Archive:20th Century Biographical Dictionary, Volume 4
The Twentieth Century Biographical Dictionary of Notable Americans. 10 vols. Rossiter Johnson, ed., Boston: The Biographical Society, 1904. [A corrected edition of The Cyclopedia of American Biography (1897-1903) and Lamb's Biographical Dictionary of the United States (1900-1903).] (Republished by Gale Research Company, Book Tower, Detroit, 1968) Library of Congress Catalog Card Number: 68-19657. Volume IV: Ericsson--Gwin.
FELTON, Cornelius Conway, educator, was born in West Newbury, Mass., Nov. 6, 1807; son of Cornelius Conway and Anna (Morse) Felton; grandson of Thomas and Martha (Conway) Felton; and great, great, great, great-grandson of Lieut. Nathaniel Felton, who came from Yarmouth, England, was married to Mary, daughter of the Rev. Samuel Skelton, and settled in Salem, Mass., in 1633. During his college course at Harvard, Cornelius partially supported himself by teaching in Boston, Concord and at Round Hill school, Northampton. He was a conductor of the Harvard Register in his senior year and was graduated in 1827. He taught at Geneseo, N.Y., 1827-29; was Latin tutor at Harvard, 1829; Greek tutor, 1830-32; university professor of Greek, 1832-34; Eliot professor of Greek literature, 1834-60; faculty regent, 1849-57, and president of the institution from Feb. 16, 1860, to Feb. 26, 1862. He spent five months of 1853-54 in Greece, where he made a study of ancient art and language, and of the modern Greeks, by whom he became known as the "American professor." He was married in 1838 to Mary, daughter of Asa Whitney. She died in 1845 and he was married in 1846 to Mary Louisa, daughter of Thomas Greaves and Mary (Perkins) Cary of Boston. He was a regent of the Smithsonian institution, 1856-62, a member of the Massachusetts board of education and of the Massachusetts historical society; fellow of the American academy of arts and sciences, and corresponding member of the Archaeological society of Athens, Greece. He received the degree of LL.D. from Amherst in 1848 and from Yale in 1860. He published Greek text-books, including an edition of Homer, with Flaxman's illustrations (1833) which was revised and reissued periodically for many years. He translated Menzel's German Literature (3 vols., 1840); Classical Studies (1843); Guyot's The Earth and Man (1849); Slections from Prof. Popkin with Memoir (1852); wrote Life of William Eaton for Sparks's American Biographies (1853); and prepared a revised edition of Smith's History of Greece (1855); and Selections from Modern Greek Writers (1856). His Familiar Letters from Europe was published posthumously (1864); and Greek, Ancient and Modern, lectures before the Lowell institute, Boston, (1867), While en route for Washington to attend a meeting of the regents of the Smithsonian institution, he died in Chester, Pa., Feb. 26, 1862.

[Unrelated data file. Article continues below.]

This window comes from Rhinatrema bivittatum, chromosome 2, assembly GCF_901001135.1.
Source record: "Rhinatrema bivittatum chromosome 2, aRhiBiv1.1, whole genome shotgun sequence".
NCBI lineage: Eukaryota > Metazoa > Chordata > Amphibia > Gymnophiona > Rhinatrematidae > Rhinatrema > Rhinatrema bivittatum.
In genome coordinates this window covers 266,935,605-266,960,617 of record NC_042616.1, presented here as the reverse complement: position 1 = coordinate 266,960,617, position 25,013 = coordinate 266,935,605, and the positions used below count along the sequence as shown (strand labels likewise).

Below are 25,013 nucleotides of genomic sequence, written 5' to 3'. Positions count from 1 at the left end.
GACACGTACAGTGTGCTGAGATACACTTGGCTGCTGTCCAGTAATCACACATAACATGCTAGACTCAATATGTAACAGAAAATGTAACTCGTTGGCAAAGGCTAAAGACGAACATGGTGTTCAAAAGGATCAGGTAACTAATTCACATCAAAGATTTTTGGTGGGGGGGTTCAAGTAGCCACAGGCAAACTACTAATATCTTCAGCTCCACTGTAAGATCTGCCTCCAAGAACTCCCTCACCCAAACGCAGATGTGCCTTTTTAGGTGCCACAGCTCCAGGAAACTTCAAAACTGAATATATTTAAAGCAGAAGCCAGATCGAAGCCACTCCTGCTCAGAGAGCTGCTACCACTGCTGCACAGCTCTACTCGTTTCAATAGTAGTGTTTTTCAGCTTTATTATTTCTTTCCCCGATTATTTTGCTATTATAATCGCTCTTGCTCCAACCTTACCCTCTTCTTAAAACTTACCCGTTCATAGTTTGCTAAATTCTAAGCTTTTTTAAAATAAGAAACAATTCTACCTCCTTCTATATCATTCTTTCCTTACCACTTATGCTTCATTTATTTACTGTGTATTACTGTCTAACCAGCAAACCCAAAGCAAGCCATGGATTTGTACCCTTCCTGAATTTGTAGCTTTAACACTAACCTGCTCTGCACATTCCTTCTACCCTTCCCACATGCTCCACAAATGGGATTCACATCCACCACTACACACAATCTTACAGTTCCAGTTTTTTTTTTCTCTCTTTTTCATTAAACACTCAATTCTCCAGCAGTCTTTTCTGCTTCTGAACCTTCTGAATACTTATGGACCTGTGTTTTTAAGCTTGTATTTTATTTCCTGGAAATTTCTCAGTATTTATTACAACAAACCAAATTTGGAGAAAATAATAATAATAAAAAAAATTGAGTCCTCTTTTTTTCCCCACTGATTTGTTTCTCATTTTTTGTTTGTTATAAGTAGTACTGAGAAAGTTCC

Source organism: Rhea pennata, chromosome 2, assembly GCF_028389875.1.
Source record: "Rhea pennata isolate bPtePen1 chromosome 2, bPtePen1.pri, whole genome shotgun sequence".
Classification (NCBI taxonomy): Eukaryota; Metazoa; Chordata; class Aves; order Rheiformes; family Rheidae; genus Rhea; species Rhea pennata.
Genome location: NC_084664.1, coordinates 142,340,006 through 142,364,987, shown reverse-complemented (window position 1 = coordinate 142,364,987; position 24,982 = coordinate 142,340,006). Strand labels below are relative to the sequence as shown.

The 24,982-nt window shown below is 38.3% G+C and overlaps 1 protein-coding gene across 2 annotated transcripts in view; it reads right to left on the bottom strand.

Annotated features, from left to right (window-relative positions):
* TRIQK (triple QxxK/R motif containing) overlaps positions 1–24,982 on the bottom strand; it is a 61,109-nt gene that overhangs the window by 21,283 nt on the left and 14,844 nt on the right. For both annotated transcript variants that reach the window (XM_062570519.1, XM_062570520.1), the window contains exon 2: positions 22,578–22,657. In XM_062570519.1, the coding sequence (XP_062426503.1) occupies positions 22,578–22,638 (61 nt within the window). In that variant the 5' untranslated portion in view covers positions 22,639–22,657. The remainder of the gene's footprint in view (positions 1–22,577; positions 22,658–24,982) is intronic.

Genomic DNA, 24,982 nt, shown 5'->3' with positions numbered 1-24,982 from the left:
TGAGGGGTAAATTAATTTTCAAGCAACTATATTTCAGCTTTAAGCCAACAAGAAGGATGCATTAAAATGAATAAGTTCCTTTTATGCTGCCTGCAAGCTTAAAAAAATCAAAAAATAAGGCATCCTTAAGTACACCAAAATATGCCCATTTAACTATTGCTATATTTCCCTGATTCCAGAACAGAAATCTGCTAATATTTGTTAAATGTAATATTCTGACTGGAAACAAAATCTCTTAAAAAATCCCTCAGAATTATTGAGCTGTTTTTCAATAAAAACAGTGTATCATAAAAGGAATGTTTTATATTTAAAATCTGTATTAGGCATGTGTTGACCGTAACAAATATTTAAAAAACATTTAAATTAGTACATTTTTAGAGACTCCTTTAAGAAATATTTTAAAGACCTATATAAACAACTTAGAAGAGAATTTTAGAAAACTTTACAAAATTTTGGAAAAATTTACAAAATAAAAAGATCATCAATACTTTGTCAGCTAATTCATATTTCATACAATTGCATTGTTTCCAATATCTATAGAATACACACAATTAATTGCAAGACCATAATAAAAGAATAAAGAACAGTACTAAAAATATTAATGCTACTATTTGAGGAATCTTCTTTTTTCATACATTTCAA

FIELD, Caroline Leslie, author, was born in Milton, Mass., Nov. 10, 1853; daughter of Seth D. and Adeline Dutton (Train) Whitney; granddaughter of Moses and Rebecca (Dunbar) Whitney and of Enoch and Adeline (Dutton) Train; and a descendant of John and Elinor Whitney of Watertown, Mass. She was educated at Milton, chiefly at home, and was married to James Alfred Field Oct. 13, 1875. She resided in New Jersey and at Guilford, Conn., for several years, and in 1893 removed to Millton, Mass. She is the author of: High Lights (1885); The Unseen King, and Other Verses (1887); Nannie's Happy Childhood (1899).